Saw the superb young Kamus Quartet playing at the Chapel invitation concert in Norwich on Sunday. The Kamus are four students from the Sibelius Academy in Helsinki who are making quite a name for themselves on the chamber music scene.
The Kamus Quartet show that chamber music
doesn't need to be stuffy and boring....
Why do so many brilliant musicians come out of Finland, a country of just five million inhabitants. Coming to that why do so many other important developments like the Linux operating system (first developed by Linus Torvalds) and Nokia mobile phone technology come from the same small country? Presumably it is connected with the fact that the Finnish education system is consistently rated as one of the best in the world? ( In the OECD's international assessment of student performance, PISA, Finland has consistently been among the highest scorers worldwide; in 2003 Finnish 15-year-olds came first in reading literacy and science, and second in mathematics, worldwide).
The commitment and energy of these young musicians was awesome, and it was supported by an equally outstanding technique. The sheer vitality of these players (and that of the Sacconi String Quartet (see my post Laminar Flow region) made me wonder whether some of our main stream quartets aren't becomong a little 'routine' in their performances(thiis a subject tackled by Susan Tomes in her excellent new book - see my post Brain Food 2), or is that inevitable when you are on the road week after week? (Sorry to name names, but a concert by the Allegri last autumn was one of the most routine I have ever attended).
The high spot of the Kamus' outstanding concert was their playing of Britten's First Quartet. The Kamus have had a four week residency at Snape for the second year in succession, and their teacher during the residency, Hugh Maguire, gave an brief introductory talk before the Britten. As leader of the Allegri Quartet (which was then at the peak of its powers) Maguire made the first recording of the Britten, in the Maltings with Britten himself at his elbow throughout the sessions.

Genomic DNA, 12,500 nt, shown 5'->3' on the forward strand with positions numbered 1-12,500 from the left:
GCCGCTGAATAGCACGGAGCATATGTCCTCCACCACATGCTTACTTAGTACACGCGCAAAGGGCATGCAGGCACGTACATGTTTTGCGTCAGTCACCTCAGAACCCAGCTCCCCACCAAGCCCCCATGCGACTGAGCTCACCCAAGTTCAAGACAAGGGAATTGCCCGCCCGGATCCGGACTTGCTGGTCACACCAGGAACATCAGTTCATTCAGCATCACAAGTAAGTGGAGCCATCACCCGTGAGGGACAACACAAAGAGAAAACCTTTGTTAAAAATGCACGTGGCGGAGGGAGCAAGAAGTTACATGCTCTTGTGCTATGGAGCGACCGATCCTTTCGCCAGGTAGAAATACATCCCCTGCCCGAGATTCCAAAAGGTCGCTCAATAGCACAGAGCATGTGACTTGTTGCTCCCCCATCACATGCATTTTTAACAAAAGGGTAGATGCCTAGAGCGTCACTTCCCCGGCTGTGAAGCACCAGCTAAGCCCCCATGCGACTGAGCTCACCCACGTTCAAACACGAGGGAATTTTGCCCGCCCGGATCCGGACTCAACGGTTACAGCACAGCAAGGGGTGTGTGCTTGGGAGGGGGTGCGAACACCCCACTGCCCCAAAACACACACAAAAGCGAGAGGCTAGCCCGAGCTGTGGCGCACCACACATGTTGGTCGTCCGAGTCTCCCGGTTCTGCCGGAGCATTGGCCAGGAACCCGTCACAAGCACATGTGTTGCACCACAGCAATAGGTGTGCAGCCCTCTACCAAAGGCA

Judging by the playing of the Kamus Hugh Maguire has clearly been able to pass the inspiration down from Britten himself to a new generation of string players. The performance was quite remarkable as this young quartet had learnt the quartet during this residency, and the concert we attended was only their second public performance of the work. How pleasing it is that Maquire is continuing to inspire young players in his role as Director of String Studies at the Britten-Pears School for Advanced Musical Studies at Snape. His pre-performance comments were also perceptive. the first half of the concert was Sibelius' Intimate Voices, Maguire commented that although it was a fine quartet Sibelius did nothing in it that hadn't been done before, unlike the Britten.
And in one of those odd occurences of serendipity we hear the Britten First Quartet again this Saturday in Norwich, this time played by the Carducci Quartet. But before that we have The Sixteen performing Tallis and Tippett in St Peter Mancroft on Friday as part of their Choral Pilgrimage - will the riches never cease?
Benjamin Britten outside Snape Maltings